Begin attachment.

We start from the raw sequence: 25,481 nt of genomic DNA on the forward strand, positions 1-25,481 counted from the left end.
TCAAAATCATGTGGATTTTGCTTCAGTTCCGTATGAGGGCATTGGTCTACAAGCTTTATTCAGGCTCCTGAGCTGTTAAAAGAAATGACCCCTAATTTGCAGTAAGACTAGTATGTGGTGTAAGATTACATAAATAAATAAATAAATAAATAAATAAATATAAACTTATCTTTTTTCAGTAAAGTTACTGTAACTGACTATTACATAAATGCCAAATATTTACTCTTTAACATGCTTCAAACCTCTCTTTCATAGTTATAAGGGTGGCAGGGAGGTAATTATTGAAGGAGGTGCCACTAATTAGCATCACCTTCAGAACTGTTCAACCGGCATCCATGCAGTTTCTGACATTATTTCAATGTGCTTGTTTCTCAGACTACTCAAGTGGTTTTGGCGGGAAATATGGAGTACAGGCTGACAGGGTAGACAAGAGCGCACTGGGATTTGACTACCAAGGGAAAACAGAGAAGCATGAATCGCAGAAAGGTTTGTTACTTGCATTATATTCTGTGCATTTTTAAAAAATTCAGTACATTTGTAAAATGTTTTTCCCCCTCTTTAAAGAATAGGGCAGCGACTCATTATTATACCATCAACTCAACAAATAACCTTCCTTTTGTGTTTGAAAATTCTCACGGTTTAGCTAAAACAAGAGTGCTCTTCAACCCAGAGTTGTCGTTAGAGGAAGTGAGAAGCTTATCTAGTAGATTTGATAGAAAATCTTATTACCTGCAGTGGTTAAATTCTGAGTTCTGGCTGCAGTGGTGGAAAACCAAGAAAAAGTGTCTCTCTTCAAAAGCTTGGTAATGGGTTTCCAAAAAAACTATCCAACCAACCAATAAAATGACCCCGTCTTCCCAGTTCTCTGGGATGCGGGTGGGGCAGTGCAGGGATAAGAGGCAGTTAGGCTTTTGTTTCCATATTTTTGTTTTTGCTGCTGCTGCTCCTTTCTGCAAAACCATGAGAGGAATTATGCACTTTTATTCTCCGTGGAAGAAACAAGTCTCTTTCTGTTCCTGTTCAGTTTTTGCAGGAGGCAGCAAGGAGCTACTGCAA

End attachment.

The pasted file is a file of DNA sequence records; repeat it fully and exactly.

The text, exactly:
We start from the raw sequence: 25,481 nt of genomic DNA on the forward strand, positions 1-25,481 counted from the left end.
TCAAAATCATGTGGATTTTGCTTCAGTTCCGTATGAGGGCATTGGTCTACAAGCTTTATTCAGGCTCCTGAGCTGTTAAAAGAAATGACCCCTAATTTGCAGTAAGACTAGTATGTGGTGTAAGATTACATAAATAAATAAATAAATAAATAAATAAATATAAACTTATCTTTTTTCAGTAAAGTTACTGTAACTGACTATTACATAAATGCCAAATATTTACTCTTTAACATGCTTCAAACCTCTCTTTCATAGTTATAAGGGTGGCAGGGAGGTAATTATTGAAGGAGGTGCCACTAATTAGCATCACCTTCAGAACTGTTCAACCGGCATCCATGCAGTTTCTGACATTATTTCAATGTGCTTGTTTCTCAGACTACTCAAGTGGTTTTGGCGGGAAATATGGAGTACAGGCTGACAGGGTAGACAAGAGCGCACTGGGATTTGACTACCAAGGGAAAACAGAGAAGCATGAATCGCAGAAAGGTTTGTTACTTGCATTATATTCTGTGCATTTTTAAAAAATTCAGTACATTTGTAAAATGTTTTTCCCCCTCTTTAAAGAATAGGGCAGCGACTCATTATTATACCATCAACTCAACAAATAACCTTCCTTTTGTGTTTGAAAATTCTCACGGTTTAGCTAAAACAAGAGTGCTCTTCAACCCAGAGTTGTCGTTAGAGGAAGTGAGAAGCTTATCTAGTAGATTTGATAGAAAATCTTATTACCTGCAGTGGTTAAATTCTGAGTTCTGGCTGCAGTGGTGGAAAACCAAGAAAAAGTGTCTCTCTTCAAAAGCTTGGTAATGGGTTTCCAAAAAAACTATCCAACCAACCAATAAAATGACCCCGTCTTCCCAGTTCTCTGGGATGCGGGTGGGGCAGTGCAGGGATAAGAGGCAGTTAGGCTTTTGTTTCCATATTTTTGTTTTTGCTGCTGCTGCTCCTTTCTGCAAAACCATGAGAGGAATTATGCACTTTTATTCTCCGTGGAAGAAACAAGTCTCTTTCTGTTCCTGTTCAGTTTTTGCAGGAGGCAGCAAGGAGCTACTGCAA